© Pint of Science, 2018. All rights reserved.
On the 24th of May we are hosting an exciting evening focused on the future of food. We’ll hear from scientists working on improving crop yield, increasing our understanding of how conservation can manage the effects of agriculture and whether insects could be a potential food source. As well as these exciting talks you will have the chance to taste some INSECTS and view some bees up close! All ages welcome. Event Sponsored by The Royal Society of Biology
Enhancing plant defences with UV light
Just like us, plants can become defensive when stressed! UV light is one type of plant stress. Interestingly, when exposed to a certain type of UV light, multiple defence systems are activated which makes them less prone to grey mould infection. Food spoilage and waste is a major problem in today’s world. We are working on trying to better understand this UV response, for example in tomatoes, so that it can be used to reduce food spoilage.
Getting creative about conservation
How do we make space for biodiversity in a world in which a growing human population places ever greater demands on natural habitats? The answer may be to create artificial habitats which simultaneously provide humans with services AND contribute to conservation. This talk will explore the impact of traditional gardens and artificial wetlands on humans and wildlife in some of the poorest and wealthiest parts of the world. The results of our research give us surprising grounds for optimism about how effective humans can be in shaping their environment for the better!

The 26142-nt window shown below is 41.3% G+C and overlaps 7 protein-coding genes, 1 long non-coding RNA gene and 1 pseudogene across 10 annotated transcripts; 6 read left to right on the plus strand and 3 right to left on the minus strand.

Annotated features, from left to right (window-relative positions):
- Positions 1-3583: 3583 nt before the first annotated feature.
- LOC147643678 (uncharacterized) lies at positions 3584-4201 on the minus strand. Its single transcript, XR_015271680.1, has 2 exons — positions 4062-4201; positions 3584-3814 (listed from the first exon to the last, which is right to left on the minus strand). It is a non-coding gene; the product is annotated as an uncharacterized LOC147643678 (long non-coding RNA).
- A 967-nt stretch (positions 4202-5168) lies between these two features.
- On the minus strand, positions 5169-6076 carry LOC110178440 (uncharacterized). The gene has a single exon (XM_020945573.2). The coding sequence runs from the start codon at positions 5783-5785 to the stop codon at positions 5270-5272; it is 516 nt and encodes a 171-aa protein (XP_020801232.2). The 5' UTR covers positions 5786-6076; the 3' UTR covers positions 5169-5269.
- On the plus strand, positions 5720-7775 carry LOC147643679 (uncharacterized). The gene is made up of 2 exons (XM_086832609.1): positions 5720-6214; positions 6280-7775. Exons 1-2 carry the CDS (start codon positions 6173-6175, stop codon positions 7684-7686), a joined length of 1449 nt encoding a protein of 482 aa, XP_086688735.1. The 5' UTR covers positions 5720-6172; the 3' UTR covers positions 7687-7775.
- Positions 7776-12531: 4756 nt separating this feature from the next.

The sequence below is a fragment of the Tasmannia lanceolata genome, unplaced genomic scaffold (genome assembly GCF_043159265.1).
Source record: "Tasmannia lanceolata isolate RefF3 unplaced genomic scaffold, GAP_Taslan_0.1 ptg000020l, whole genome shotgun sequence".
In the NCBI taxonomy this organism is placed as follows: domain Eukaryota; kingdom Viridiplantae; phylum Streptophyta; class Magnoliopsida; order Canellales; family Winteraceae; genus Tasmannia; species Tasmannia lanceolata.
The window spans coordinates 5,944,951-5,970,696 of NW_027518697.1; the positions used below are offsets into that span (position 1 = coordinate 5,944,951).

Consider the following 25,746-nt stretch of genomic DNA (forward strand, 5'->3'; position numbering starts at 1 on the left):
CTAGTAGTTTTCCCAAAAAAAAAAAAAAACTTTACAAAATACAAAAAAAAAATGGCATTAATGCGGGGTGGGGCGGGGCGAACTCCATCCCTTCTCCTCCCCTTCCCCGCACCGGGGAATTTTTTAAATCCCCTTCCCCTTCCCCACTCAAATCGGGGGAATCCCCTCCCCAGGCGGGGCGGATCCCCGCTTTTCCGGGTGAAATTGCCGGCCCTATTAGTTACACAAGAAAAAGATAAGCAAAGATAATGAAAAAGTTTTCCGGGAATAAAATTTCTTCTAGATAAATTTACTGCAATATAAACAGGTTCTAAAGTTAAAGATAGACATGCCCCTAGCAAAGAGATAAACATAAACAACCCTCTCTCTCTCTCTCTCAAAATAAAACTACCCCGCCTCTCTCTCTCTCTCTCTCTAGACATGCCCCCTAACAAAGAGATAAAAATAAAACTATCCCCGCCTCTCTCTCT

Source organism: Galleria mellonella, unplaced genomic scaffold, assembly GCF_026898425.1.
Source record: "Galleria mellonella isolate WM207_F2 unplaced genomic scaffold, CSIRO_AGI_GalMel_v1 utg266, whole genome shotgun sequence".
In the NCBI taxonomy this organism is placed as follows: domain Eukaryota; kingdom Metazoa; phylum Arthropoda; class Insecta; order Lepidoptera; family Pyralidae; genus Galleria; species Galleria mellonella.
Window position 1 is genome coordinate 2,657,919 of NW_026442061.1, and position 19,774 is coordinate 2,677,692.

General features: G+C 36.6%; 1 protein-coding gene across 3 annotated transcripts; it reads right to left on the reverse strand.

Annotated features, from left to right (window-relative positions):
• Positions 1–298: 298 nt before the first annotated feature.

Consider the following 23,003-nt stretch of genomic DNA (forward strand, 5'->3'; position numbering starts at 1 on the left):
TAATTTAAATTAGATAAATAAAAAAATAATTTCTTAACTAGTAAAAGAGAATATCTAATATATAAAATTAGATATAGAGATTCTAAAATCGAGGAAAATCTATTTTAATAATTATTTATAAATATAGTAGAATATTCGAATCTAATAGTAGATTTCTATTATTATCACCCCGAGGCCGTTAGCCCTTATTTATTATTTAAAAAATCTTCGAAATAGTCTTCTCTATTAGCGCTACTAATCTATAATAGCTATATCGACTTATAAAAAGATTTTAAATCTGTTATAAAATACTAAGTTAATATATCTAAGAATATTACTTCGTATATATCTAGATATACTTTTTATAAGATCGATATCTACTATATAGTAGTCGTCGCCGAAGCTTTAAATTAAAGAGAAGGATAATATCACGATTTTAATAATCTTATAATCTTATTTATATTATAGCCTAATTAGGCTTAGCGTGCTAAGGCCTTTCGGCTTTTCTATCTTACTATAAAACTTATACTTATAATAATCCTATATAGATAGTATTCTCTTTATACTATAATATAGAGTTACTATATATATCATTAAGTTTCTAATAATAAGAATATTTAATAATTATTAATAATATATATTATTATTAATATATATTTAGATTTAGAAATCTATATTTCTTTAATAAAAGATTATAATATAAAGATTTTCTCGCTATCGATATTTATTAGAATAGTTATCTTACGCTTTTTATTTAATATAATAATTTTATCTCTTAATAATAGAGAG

Food sources for an increasing global population
In 2012 the world produced about 3 times as many chickens and twice as many pigs as in 1992. With global population and life expectancy predicted to rise substantially, where is the food that we, and the livestock we produce, going to come from? Apart from winning the prize for "most weird thing ever eaten", does using insects as a food source make sense? Their value is dependent on whether they contain appropriate nutrients that can be utilised by us or livestock. In this talk we’ll consider what is meant by protein quality, its impact on food, and the feed we use for livestock.